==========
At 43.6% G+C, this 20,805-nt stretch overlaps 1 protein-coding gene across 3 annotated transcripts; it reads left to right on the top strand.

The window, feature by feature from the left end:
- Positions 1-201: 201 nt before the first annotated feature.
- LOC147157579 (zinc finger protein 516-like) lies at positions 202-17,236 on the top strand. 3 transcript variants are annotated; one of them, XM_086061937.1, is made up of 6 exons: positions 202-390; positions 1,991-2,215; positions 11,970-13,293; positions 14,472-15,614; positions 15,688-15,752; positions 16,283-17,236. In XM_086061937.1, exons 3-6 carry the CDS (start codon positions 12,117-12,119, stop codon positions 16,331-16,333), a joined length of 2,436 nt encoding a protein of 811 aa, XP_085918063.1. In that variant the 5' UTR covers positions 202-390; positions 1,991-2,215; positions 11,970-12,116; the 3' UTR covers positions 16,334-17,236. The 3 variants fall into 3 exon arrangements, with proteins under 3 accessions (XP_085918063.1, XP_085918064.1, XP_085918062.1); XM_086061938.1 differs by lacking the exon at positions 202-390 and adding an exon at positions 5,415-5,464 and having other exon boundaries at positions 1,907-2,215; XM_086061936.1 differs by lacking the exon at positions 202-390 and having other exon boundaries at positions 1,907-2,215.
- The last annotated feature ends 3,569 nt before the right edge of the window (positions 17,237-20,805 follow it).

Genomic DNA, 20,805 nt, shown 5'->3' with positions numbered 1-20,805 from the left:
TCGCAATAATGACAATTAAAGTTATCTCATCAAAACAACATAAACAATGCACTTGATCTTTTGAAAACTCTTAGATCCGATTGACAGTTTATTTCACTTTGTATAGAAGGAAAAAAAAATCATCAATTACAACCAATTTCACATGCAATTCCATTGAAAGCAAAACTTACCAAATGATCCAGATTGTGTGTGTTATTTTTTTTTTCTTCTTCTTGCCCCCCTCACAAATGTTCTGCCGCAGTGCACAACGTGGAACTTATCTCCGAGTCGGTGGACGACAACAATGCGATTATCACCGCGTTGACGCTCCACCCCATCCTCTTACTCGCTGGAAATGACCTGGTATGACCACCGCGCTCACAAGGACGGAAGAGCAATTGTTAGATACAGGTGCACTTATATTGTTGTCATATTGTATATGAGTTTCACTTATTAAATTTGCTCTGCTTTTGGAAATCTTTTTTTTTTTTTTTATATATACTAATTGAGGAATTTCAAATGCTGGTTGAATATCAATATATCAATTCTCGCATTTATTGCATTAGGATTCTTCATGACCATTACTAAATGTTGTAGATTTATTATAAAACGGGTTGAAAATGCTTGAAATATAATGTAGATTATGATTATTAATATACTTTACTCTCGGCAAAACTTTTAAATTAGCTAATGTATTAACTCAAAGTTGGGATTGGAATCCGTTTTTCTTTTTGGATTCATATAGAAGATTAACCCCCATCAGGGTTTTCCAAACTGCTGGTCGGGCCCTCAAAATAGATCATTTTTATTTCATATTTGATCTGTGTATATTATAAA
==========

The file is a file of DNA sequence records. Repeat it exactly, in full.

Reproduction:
At 43.6% G+C, this 20,805-nt stretch overlaps 1 protein-coding gene across 3 annotated transcripts; it reads left to right on the top strand.

The window, feature by feature from the left end:
- Positions 1-201: 201 nt before the first annotated feature.
- LOC147157579 (zinc finger protein 516-like) lies at positions 202-17,236 on the top strand. 3 transcript variants are annotated; one of them, XM_086061937.1, is made up of 6 exons: positions 202-390; positions 1,991-2,215; positions 11,970-13,293; positions 14,472-15,614; positions 15,688-15,752; positions 16,283-17,236. In XM_086061937.1, exons 3-6 carry the CDS (start codon positions 12,117-12,119, stop codon positions 16,331-16,333), a joined length of 2,436 nt encoding a protein of 811 aa, XP_085918063.1. In that variant the 5' UTR covers positions 202-390; positions 1,991-2,215; positions 11,970-12,116; the 3' UTR covers positions 16,334-17,236. The 3 variants fall into 3 exon arrangements, with proteins under 3 accessions (XP_085918063.1, XP_085918064.1, XP_085918062.1); XM_086061938.1 differs by lacking the exon at positions 202-390 and adding an exon at positions 5,415-5,464 and having other exon boundaries at positions 1,907-2,215; XM_086061936.1 differs by lacking the exon at positions 202-390 and having other exon boundaries at positions 1,907-2,215.
- The last annotated feature ends 3,569 nt before the right edge of the window (positions 17,237-20,805 follow it).

Genomic DNA, 20,805 nt, shown 5'->3' with positions numbered 1-20,805 from the left:
TCGCAATAATGACAATTAAAGTTATCTCATCAAAACAACATAAACAATGCACTTGATCTTTTGAAAACTCTTAGATCCGATTGACAGTTTATTTCACTTTGTATAGAAGGAAAAAAAAATCATCAATTACAACCAATTTCACATGCAATTCCATTGAAAGCAAAACTTACCAAATGATCCAGATTGTGTGTGTTATTTTTTTTTTCTTCTTCTTGCCCCCCTCACAAATGTTCTGCCGCAGTGCACAACGTGGAACTTATCTCCGAGTCGGTGGACGACAACAATGCGATTATCACCGCGTTGACGCTCCACCCCATCCTCTTACTCGCTGGAAATGACCTGGTATGACCACCGCGCTCACAAGGACGGAAGAGCAATTGTTAGATACAGGTGCACTTATATTGTTGTCATATTGTATATGAGTTTCACTTATTAAATTTGCTCTGCTTTTGGAAATCTTTTTTTTTTTTTTTATATATACTAATTGAGGAATTTCAAATGCTGGTTGAATATCAATATATCAATTCTCGCATTTATTGCATTAGGATTCTTCATGACCATTACTAAATGTTGTAGATTTATTATAAAACGGGTTGAAAATGCTTGAAATATAATGTAGATTATGATTATTAATATACTTTACTCTCGGCAAAACTTTTAAATTAGCTAATGTATTAACTCAAAGTTGGGATTGGAATCCGTTTTTCTTTTTGGATTCATATAGAAGATTAACCCCCATCAGGGTTTTCCAAACTGCTGGTCGGGCCCTCAAAATAGATCATTTTTATTTCATATTTGATCTGTGTATATTATAAA